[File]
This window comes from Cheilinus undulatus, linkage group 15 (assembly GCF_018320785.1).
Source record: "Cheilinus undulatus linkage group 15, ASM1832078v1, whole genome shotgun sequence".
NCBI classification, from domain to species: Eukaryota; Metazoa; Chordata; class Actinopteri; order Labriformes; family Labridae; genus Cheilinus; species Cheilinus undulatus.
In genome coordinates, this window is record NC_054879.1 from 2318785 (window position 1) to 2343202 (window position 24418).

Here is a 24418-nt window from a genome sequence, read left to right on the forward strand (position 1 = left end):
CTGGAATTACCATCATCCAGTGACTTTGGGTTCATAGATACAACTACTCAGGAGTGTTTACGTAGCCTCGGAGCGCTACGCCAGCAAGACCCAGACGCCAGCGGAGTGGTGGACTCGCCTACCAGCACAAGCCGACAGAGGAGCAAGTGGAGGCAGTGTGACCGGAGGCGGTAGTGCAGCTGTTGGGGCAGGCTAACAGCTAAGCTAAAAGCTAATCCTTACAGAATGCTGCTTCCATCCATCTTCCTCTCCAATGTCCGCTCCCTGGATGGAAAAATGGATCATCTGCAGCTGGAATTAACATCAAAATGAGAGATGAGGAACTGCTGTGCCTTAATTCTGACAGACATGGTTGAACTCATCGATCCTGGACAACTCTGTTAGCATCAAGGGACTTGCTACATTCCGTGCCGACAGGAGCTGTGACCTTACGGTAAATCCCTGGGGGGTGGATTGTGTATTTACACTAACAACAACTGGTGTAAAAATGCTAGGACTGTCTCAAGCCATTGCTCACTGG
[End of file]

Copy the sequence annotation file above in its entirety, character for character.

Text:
This window comes from Cheilinus undulatus, linkage group 15 (assembly GCF_018320785.1).
Source record: "Cheilinus undulatus linkage group 15, ASM1832078v1, whole genome shotgun sequence".
NCBI classification, from domain to species: Eukaryota; Metazoa; Chordata; class Actinopteri; order Labriformes; family Labridae; genus Cheilinus; species Cheilinus undulatus.
In genome coordinates, this window is record NC_054879.1 from 2318785 (window position 1) to 2343202 (window position 24418).

Here is a 24418-nt window from a genome sequence, read left to right on the forward strand (position 1 = left end):
CTGGAATTACCATCATCCAGTGACTTTGGGTTCATAGATACAACTACTCAGGAGTGTTTACGTAGCCTCGGAGCGCTACGCCAGCAAGACCCAGACGCCAGCGGAGTGGTGGACTCGCCTACCAGCACAAGCCGACAGAGGAGCAAGTGGAGGCAGTGTGACCGGAGGCGGTAGTGCAGCTGTTGGGGCAGGCTAACAGCTAAGCTAAAAGCTAATCCTTACAGAATGCTGCTTCCATCCATCTTCCTCTCCAATGTCCGCTCCCTGGATGGAAAAATGGATCATCTGCAGCTGGAATTAACATCAAAATGAGAGATGAGGAACTGCTGTGCCTTAATTCTGACAGACATGGTTGAACTCATCGATCCTGGACAACTCTGTTAGCATCAAGGGACTTGCTACATTCCGTGCCGACAGGAGCTGTGACCTTACGGTAAATCCCTGGGGGGTGGATTGTGTATTTACACTAACAACAACTGGTGTAAAAATGCTAGGACTGTCTCAAGCCATTGCTCACTGG